Editor's Note: This article originally appeared on Business Insider.

Iran has discussed 13 “revenge scenarios” that could be a “historic nightmare” for the United States following the killing of Maj. Gen. Qasem Soleimani, an Iranian national security official reportedly said.

Citing a report from Iran's Fars News Agency, Reuters reported that Ali Shamkhani, the secretary of Iran's Supreme National Security Council, said on Tuesday that “the Americans should know that until now 13 revenge scenarios have been discussed in the council, and even if there is consensus on the weakest scenario, carrying it out can be a historic nightmare for the Americans.”

In the days since President Donald Trump ordered the drone strike that killed Soleimani, Iran's most important military leader, late last week, Iran has vowed to enact “severe revenge” over Soleimani's killing, and both countries have traded threats.

Iran's supreme leader, Ayatollah Ali Khamenei, appeared at a meeting of the council in the hours after the strike and called for a direct and proportional hit on the United States, The New York Times reported, citing three Iranians familiar with the meeting.

This would be a starkly different approach for Iran in terms of hostilities with the U.S., in the sense that it typically operates via proxy forces.

Beyond The Times' report, there has been no confirmation that the supreme leader has ordered or would order a direct strike on the US in the region or elsewhere. Iran is outmatched by the US in terms of conventional military capabilities, but a war between the two would likely be detrimental to both sides.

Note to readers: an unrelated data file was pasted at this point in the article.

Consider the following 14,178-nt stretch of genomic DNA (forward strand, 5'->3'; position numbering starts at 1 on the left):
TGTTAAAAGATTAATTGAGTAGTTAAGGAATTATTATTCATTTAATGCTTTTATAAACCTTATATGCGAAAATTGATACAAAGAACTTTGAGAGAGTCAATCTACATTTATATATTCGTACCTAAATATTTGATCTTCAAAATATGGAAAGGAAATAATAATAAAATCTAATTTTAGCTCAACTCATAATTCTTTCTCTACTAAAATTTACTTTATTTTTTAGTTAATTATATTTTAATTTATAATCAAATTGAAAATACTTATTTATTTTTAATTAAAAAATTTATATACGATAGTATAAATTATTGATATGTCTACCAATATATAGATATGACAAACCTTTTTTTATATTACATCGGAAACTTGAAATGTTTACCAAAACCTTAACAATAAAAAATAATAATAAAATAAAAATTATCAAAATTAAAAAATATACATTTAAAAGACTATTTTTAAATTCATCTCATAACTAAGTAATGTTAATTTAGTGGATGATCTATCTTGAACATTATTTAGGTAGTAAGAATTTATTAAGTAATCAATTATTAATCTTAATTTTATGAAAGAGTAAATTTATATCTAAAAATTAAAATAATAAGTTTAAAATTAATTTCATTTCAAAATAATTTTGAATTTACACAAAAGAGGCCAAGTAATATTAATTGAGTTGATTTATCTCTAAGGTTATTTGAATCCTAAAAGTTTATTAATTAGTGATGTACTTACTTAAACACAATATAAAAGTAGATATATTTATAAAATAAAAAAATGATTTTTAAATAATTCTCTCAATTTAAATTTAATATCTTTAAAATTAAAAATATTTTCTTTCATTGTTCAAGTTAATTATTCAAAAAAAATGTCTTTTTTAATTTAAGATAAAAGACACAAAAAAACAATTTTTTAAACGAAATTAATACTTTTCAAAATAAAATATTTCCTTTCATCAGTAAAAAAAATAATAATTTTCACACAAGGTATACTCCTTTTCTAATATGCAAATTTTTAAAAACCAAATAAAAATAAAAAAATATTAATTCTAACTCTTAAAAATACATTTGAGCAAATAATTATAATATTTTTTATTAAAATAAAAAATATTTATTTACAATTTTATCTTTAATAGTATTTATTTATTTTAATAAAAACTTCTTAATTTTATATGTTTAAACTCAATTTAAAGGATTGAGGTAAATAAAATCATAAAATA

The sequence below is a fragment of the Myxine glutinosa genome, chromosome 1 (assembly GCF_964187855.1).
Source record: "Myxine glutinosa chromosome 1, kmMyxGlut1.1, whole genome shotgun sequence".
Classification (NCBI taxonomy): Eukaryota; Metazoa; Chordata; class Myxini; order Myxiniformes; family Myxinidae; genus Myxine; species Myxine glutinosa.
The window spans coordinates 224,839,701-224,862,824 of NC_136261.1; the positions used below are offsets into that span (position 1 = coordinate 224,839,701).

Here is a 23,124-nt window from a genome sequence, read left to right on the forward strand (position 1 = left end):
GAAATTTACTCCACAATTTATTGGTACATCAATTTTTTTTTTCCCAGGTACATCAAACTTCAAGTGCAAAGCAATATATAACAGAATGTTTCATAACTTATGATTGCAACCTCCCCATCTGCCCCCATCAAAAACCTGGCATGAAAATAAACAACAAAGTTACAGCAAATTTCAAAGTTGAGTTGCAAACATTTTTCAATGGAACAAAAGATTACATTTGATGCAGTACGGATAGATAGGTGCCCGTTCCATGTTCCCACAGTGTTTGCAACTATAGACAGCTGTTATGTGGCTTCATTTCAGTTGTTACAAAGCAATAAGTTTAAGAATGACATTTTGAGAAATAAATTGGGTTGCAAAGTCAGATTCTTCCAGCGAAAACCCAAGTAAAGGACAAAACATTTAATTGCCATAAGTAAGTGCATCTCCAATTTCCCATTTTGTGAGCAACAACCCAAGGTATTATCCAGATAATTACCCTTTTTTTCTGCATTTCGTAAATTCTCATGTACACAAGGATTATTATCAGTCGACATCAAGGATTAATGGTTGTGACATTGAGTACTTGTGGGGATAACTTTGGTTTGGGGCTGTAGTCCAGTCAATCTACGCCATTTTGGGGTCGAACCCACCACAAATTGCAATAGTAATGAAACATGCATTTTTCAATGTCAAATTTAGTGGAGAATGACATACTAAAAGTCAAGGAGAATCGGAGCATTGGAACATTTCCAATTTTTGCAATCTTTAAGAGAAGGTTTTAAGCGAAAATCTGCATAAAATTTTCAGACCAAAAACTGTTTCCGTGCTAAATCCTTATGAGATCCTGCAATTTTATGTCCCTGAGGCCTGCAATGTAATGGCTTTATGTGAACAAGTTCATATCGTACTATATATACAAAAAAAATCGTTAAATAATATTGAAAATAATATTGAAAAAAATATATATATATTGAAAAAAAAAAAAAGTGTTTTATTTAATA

A direct strike on US forces or assets could provoke a harsh response from the US, particularly given that Trump was moved to take out Soleimani because he was worried he looked weak after Iran shot down a US surveillance drone in June, The Washington Post recently reported.

Over the weekend, Trump warned Iran that if it targeted the U.S. he would hit 52 Iranian targets, including “Iranian culture” sites, which could constitute a war crime.

Both Iran and Trump have a history of making intense threats without following through, and it's unclear what comes next.

Meanwhile, Iran's Parliament on Tuesday unanimously voted to classify the entire U.S. military and the Department of Defense as terrorist organizations.

Soleimani was the leader of the elite Quds Force of Iran's Revolutionary Guard. The Trump administration designated the Revolutionary Guard a terrorist organization last year and viewed Soleimani as a terrorist.

Mohammad Javad Zarif, Iran's top diplomat, on Tuesday told NPR that the US committed an act of war and an act of terrorism in taking out Soleimani. The US has moved to block Zarif from traveling to New York City this week to address the United Nations Security Council.

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